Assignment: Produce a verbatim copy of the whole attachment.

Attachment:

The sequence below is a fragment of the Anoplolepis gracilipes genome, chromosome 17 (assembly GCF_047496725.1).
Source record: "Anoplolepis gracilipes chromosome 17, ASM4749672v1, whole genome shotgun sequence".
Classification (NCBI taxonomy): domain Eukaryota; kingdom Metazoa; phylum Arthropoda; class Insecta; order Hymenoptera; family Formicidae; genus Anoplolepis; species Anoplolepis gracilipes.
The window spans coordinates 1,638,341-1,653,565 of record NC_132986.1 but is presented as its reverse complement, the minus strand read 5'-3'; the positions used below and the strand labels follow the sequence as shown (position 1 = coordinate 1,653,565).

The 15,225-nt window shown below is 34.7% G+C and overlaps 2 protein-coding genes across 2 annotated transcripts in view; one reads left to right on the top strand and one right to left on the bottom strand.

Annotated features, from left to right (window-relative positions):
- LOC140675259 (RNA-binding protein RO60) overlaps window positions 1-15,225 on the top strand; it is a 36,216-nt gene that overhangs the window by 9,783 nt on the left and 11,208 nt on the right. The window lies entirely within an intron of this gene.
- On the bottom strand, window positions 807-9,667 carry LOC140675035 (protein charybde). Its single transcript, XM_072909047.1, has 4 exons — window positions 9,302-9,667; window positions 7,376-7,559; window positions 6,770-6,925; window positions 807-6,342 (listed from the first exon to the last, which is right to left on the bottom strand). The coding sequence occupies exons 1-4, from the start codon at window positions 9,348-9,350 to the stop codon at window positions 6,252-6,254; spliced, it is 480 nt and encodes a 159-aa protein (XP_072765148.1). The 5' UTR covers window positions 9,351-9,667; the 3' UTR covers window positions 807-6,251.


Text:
The sequence below is a fragment of the Anoplolepis gracilipes genome, chromosome 17 (assembly GCF_047496725.1).
Source record: "Anoplolepis gracilipes chromosome 17, ASM4749672v1, whole genome shotgun sequence".
Classification (NCBI taxonomy): domain Eukaryota; kingdom Metazoa; phylum Arthropoda; class Insecta; order Hymenoptera; family Formicidae; genus Anoplolepis; species Anoplolepis gracilipes.
The window spans coordinates 1,638,341-1,653,565 of record NC_132986.1 but is presented as its reverse complement, the minus strand read 5'-3'; the positions used below and the strand labels follow the sequence as shown (position 1 = coordinate 1,653,565).

The 15,225-nt window shown below is 34.7% G+C and overlaps 2 protein-coding genes across 2 annotated transcripts in view; one reads left to right on the top strand and one right to left on the bottom strand.

Annotated features, from left to right (window-relative positions):
- LOC140675259 (RNA-binding protein RO60) overlaps window positions 1-15,225 on the top strand; it is a 36,216-nt gene that overhangs the window by 9,783 nt on the left and 11,208 nt on the right. The window lies entirely within an intron of this gene.
- On the bottom strand, window positions 807-9,667 carry LOC140675035 (protein charybde). Its single transcript, XM_072909047.1, has 4 exons — window positions 9,302-9,667; window positions 7,376-7,559; window positions 6,770-6,925; window positions 807-6,342 (listed from the first exon to the last, which is right to left on the bottom strand). The coding sequence occupies exons 1-4, from the start codon at window positions 9,348-9,350 to the stop codon at window positions 6,252-6,254; spliced, it is 480 nt and encodes a 159-aa protein (XP_072765148.1). The 5' UTR covers window positions 9,351-9,667; the 3' UTR covers window positions 807-6,251.